Gavi’s Seth Berkley named one of the world’s greatest leaders by Fortune

Dr Berkley is recognised alongside other world-changing vaccine champions in this year’s list for their part in the fight against COVID-19.

  • 14 May 2021
  • 4 min read
  • by Priya Joi
Gavi/Eva-Lotta Jansson
Gavi/Eva-Lotta Jansson


Fortune magazine’s 2021 list of the World’s 50 Greatest Leaders names several vaccine champions including Gavi’s CEO Dr Seth Berkley. The list recognises Dr Berkley’s leadership of the Vaccine Alliance in responding to the COVID-19 crisis by setting up the COVAX facility along with the Coalition for Epidemic Preparedness Innovations (CEPI), UNICEF and the World Health Organization (WHO).

As many countries raced to stockpile vaccines for their own people, COVAX was set up to ensure that people in lower-income countries also had access to vaccines. Now, the partnership has delivered 59 million vaccines to more than 120 countries, and has secured nearly $7 billion so far to secure 1.8 billion doses in 2021.

COVID-19 vaccine development has been marked by extraordinary innovation and speed, in large part because of the use of mRNA vaccines, particularly the Pfizer/BioNTech and Moderna ones.

The list also acknowledged that Dr Berkley began this work on facilitating equitable access to vaccines as CEO of Gavi, which helps vaccinate half the world’s children from vaccine-preventable disease. Over the last 20 years it has protected more than 820 million children through routine immunisations against deadly diseases such as as diphtheria, rotavirus, meningitis and measles, which has prevented more than 14 million deaths.

It has done this by assuring vaccine developers that they would have a market for their products, a mechanism Gavi used to create a stockpile for the Ebola vaccine used in the 2019 outbreak in the Democratic Republic of the Congo, and which now has served as a model for the Gavi COVAX Advance Market Commitment, which provides access to COVID-19 vaccines for 92 lower-income countries that would otherwise be unable to afford them.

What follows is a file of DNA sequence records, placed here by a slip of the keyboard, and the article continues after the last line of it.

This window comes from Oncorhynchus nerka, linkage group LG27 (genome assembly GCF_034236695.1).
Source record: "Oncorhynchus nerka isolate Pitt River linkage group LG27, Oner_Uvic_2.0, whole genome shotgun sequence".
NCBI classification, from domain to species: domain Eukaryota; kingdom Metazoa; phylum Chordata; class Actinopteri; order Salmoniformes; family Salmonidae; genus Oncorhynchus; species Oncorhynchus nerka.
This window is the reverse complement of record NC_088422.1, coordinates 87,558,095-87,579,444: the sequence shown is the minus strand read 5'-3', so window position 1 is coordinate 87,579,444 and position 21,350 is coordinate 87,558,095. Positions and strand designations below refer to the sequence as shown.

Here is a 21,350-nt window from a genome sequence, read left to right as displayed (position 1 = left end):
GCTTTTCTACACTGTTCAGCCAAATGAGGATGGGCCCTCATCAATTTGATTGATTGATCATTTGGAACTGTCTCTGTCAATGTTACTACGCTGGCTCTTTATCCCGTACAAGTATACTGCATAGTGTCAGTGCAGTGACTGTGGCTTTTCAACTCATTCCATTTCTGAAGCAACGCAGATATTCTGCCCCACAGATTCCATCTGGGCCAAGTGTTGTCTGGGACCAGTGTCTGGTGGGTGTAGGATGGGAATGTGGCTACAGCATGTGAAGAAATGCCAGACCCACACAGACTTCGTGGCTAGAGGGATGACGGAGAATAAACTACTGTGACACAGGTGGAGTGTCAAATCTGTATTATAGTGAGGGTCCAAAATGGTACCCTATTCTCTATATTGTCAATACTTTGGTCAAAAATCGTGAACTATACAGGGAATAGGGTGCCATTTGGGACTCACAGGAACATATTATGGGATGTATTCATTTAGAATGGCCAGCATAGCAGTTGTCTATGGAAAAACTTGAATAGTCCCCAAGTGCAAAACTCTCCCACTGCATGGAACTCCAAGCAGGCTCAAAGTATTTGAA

Vaccine champions have probably never been as feted as they have during this pandemic. COVID-19 vaccine development has been marked by extraordinary innovation and speed, in large part because of the use of mRNA vaccines, particularly the Pfizer/BioNTech and Moderna ones. These mRNA pioneers, BioNTech cofounders Ugur Sahin and Özlem Türeci, and Moderna CEO Stéphane Bancel were honoured for their commitment to working on mRNA technology over the past several years, which paved the way for these COVID-19 vaccines. Pfizer CEO Albert Bourla was honoured for committing to its partnership with BioNTech to develop a COVID-19 vaccine.

Also on the list is CEO of the Serum Institute of India (SII), Adar Poonawalla. SII produces Covishield, which is based on AstraZeneca’s COVID-19 vaccine, as well as Covovax which is based on one developed by Novavax. 

The Fortune list recognised Dr John Nkengasong, Director of the Africa Centers for Disease Control and Prevention (CDC), a technical branch of the African Union, based in Ethiopia. Dr Nkengasong is credited with bringing African countries together to fight COVID-19. Noted African philanthropist and entrepreneur Strive Masiyiwa, is also included. Besides being the African Union’s special envoy for the COVID-19 response, Masiyiwa created the African Medical Supply Platform (AMSP), an online marketplace making it easier for the African Union’s 55 member nations to order vaccines, personal protective equipment (PPE) and drugs.

And the list also recognised the public epidemiologists that have been an invaluable resource fighting misinformation and keeping all of us informed of the latest COVID-19 developments. Ashish Jha, Dean of the Brown University School of Public Health, was singled out at number 50, while science communication experts like Jessica Malaty Rivera and Ellie Murray were grouped together as ‘Epidemiologists of Social Media’ at number 45.

Kate Bingham, head of the UK’s Vaccine Taskforce, was acknowledged as playing a critical role in ensuring that the country could secure enough supplies to vaccinate its population ahead of most other countries.